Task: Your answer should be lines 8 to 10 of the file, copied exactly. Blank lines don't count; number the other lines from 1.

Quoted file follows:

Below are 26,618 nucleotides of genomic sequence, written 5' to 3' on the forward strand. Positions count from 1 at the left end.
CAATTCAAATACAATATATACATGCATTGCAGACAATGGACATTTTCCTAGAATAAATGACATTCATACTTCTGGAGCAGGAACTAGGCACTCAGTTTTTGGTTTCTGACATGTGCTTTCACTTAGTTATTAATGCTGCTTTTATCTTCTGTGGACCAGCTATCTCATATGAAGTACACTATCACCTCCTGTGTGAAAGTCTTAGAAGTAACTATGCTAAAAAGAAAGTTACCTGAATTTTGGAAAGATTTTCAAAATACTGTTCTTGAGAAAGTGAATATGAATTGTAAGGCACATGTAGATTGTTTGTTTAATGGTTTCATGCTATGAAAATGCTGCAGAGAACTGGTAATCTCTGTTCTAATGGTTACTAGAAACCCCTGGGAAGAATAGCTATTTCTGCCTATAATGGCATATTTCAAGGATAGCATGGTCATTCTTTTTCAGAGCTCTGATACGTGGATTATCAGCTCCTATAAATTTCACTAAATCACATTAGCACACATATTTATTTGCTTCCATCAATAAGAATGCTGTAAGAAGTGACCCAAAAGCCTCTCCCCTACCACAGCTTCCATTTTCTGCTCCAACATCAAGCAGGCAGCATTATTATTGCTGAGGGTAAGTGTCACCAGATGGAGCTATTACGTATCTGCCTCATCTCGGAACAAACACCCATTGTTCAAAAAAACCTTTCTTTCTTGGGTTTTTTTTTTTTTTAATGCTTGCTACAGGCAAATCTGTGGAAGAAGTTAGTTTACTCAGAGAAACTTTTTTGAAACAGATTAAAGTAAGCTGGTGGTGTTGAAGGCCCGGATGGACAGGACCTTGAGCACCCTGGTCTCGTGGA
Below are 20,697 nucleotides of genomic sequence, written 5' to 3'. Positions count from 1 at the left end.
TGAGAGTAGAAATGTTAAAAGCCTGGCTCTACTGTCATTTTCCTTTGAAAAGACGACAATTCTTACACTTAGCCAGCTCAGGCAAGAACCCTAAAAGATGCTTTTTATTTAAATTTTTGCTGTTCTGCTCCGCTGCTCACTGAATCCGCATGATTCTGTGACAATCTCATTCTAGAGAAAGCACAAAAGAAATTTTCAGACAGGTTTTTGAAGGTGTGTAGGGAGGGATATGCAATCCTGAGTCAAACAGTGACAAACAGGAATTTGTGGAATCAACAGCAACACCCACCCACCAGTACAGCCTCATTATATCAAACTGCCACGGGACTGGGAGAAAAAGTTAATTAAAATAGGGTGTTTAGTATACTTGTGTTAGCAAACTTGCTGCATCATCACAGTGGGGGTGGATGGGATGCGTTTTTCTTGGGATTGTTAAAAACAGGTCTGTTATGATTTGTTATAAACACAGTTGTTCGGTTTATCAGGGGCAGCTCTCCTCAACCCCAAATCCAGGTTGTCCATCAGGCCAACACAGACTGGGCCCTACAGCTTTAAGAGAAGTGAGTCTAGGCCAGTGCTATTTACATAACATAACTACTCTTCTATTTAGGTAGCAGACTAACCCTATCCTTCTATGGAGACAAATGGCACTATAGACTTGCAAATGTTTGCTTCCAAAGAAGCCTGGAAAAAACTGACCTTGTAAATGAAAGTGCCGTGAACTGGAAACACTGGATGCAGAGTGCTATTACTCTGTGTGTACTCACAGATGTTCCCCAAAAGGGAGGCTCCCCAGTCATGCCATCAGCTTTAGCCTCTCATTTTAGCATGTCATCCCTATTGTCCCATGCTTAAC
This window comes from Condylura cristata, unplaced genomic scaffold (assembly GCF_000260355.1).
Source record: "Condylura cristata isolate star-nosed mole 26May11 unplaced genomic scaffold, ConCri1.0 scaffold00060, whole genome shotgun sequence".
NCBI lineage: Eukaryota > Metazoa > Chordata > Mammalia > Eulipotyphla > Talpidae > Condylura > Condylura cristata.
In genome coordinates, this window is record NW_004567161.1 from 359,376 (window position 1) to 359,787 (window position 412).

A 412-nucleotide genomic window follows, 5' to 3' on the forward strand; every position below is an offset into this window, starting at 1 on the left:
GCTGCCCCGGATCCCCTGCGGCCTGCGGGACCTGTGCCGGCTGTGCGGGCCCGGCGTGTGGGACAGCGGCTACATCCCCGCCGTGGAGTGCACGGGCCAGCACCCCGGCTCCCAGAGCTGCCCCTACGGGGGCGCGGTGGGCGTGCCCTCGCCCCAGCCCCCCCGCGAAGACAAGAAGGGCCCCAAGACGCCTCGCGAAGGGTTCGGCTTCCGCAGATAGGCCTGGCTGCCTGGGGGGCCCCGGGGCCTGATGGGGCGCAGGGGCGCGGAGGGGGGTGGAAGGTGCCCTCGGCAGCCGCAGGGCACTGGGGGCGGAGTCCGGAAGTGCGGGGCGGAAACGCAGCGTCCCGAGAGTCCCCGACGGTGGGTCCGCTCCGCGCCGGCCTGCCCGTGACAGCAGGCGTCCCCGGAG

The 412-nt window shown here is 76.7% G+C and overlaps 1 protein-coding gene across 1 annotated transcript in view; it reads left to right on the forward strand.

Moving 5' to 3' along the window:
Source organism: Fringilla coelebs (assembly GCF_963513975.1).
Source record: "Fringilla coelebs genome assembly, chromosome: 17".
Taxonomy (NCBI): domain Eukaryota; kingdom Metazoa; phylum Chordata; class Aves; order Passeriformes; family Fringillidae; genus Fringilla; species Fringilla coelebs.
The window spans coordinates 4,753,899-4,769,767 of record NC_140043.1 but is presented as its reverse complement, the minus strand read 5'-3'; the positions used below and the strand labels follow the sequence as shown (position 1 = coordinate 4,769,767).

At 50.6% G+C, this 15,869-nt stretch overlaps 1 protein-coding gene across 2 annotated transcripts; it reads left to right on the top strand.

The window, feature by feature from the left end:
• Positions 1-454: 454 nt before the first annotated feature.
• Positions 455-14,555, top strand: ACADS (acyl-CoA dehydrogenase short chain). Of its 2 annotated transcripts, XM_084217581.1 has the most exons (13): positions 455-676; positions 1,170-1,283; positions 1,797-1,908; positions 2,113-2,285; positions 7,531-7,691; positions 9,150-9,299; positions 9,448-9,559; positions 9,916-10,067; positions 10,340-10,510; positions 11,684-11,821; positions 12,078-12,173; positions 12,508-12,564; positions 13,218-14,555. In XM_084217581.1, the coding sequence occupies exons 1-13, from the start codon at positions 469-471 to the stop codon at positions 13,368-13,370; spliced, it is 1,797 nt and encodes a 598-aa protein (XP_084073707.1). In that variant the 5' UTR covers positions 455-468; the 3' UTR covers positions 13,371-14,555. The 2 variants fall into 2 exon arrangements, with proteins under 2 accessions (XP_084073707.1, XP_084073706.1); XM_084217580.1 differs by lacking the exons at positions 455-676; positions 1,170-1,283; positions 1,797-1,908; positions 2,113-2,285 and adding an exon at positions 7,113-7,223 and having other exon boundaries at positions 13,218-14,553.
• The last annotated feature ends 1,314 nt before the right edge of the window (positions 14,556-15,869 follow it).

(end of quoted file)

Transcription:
In genome coordinates, this window is record NW_004567161.1 from 359,376 (window position 1) to 359,787 (window position 412).

A 412-nucleotide genomic window follows, 5' to 3' on the forward strand; every position below is an offset into this window, starting at 1 on the left:
GCTGCCCCGGATCCCCTGCGGCCTGCGGGACCTGTGCCGGCTGTGCGGGCCCGGCGTGTGGGACAGCGGCTACATCCCCGCCGTGGAGTGCACGGGCCAGCACCCCGGCTCCCAGAGCTGCCCCTACGGGGGCGCGGTGGGCGTGCCCTCGCCCCAGCCCCCCCGCGAAGACAAGAAGGGCCCCAAGACGCCTCGCGAAGGGTTCGGCTTCCGCAGATAGGCCTGGCTGCCTGGGGGGCCCCGGGGCCTGATGGGGCGCAGGGGCGCGGAGGGGGGTGGAAGGTGCCCTCGGCAGCCGCAGGGCACTGGGGGCGGAGTCCGGAAGTGCGGGGCGGAAACGCAGCGTCCCGAGAGTCCCCGACGGTGGGTCCGCTCCGCGCCGGCCTGCCCGTGACAGCAGGCGTCCCCGGAG